When a bus full of migrants arrived in downtown Los Angeles in mid-June, it generated quite a stir: in a city with one of the country’s largest immigrant populations, this was the first busload to come, courtesy of Texas Gov. Greg Abbott.
The 12th such bus arrived in Los Angeles this week, as part of Texas Governor Greg Abbott’s intention to share responsibility for caring for newly arrived migrants with Democratic officials who have advocated a more friendly national immigration policy.
Since last year, both the Texas governor and Florida Gov. Ron DeSantis have offered migrants free trips from border towns to New York, Chicago, Philadelphia, and other places. Arrivals have strained some cities’ resources, putting a burden on shelters and humanitarian supplies.
“It is abhorrent that an American elected official is using human beings as pawns in his cheap political games,” stated Los Angeles Mayor Karen Bass in June of the busing scheme.
However, the number of migrants offered free passage from Texas in the last year is a fraction of those who regularly make their way from the southern border to cities across the country — to places with jobs, family connections, and networks of other immigrants from their home countries. That has been the case for many years.
According to demographers, the majority of the nearly 11 million undocumented immigrants presently living in all 50 states began their new life with a trip from a border city or airport, usually paid for by a relative, an aid group, or their own funds, rather than the Texas governor.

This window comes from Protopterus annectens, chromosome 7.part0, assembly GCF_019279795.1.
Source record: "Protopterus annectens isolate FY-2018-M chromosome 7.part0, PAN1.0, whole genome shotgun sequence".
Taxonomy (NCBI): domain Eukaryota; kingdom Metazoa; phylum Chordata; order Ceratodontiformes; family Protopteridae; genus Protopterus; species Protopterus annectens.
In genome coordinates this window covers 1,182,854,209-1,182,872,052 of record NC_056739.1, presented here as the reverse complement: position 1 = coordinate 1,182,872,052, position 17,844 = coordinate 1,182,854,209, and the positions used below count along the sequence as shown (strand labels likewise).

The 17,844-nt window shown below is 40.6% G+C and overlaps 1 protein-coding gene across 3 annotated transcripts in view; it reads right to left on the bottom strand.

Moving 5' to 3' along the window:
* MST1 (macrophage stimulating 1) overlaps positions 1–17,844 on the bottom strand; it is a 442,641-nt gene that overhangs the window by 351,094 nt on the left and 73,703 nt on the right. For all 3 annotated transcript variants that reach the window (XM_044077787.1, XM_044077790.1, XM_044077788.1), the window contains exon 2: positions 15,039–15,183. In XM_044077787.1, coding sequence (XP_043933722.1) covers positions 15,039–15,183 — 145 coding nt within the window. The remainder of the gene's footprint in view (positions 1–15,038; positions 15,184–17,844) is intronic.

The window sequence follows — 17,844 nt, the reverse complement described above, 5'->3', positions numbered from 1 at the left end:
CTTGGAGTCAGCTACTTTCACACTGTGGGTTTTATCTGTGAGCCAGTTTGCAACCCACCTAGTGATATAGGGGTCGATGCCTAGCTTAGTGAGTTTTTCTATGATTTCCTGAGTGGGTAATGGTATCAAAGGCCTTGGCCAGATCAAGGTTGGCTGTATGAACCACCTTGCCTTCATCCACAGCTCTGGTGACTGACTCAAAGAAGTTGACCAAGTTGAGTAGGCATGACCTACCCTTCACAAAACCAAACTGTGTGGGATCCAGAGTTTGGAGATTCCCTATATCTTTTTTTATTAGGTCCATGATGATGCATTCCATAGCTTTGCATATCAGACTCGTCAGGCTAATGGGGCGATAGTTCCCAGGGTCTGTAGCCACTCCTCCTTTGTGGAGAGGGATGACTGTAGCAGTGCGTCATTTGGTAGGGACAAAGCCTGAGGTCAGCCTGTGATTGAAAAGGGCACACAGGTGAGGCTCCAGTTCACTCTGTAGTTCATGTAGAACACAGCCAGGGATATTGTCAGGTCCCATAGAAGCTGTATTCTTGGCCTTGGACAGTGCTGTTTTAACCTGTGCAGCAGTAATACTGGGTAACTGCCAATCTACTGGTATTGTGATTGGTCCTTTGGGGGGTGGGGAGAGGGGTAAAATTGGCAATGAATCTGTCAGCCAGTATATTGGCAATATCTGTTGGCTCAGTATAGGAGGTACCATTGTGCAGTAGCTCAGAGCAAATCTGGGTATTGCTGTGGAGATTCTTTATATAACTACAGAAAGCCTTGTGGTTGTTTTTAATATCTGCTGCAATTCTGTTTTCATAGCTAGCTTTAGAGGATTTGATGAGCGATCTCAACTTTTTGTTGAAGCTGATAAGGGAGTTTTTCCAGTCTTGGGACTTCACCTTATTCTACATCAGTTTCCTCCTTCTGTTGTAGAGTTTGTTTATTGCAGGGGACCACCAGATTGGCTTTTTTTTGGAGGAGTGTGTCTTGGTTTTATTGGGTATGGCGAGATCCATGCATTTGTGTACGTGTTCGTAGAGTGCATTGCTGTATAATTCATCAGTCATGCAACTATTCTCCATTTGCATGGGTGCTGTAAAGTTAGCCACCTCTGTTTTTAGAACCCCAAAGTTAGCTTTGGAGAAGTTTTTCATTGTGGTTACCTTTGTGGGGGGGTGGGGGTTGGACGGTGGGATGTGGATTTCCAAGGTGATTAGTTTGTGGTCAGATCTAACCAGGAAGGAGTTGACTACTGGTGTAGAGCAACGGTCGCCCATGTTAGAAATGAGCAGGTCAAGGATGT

What was Abbott’s strategy?
Abbott created a plan to contact migrants after they had been vetted by border police and offer them free rides on chartered buses in order to emphasize the enormous number of people crossing the border in recent years, which he blames on the Biden administration’s immigration policies.
“I’m going to take the border to President Biden,” he announced at a news conference in April 2022 after unveiling his plan.
Many migrants have expressed gratitude for the free transportation, as they frequently have little money left after a months-long journey to the US-Mexico border.
“I feel fortunate the governor put me on a bus to Washington,” said Lever Alejos, a Venezuelan brought to Washington, D.C., last July. He got a job and began sending money and gifts to his young son back home. He recently purchased an automobile.
Is it true that everyone takes the bus?
No. In reality, the migrants boarding the Texas-funded buses are only a fraction of the thousands that arrive at the border each month, and some are wary of accepting a free trip.
Since April 2022, the Texas busing program has moved around 34,740 migrants to neighboring states, enough to create a sizable city. However, this is a small subset of the hundreds of thousands who have crossed the border during that time, the most of whom have most likely also found their way to places outside of Texas.
In the last year, New York alone welcomed almost 100,000 migrants; just 13,100 were transported on buses funded by the state of Texas.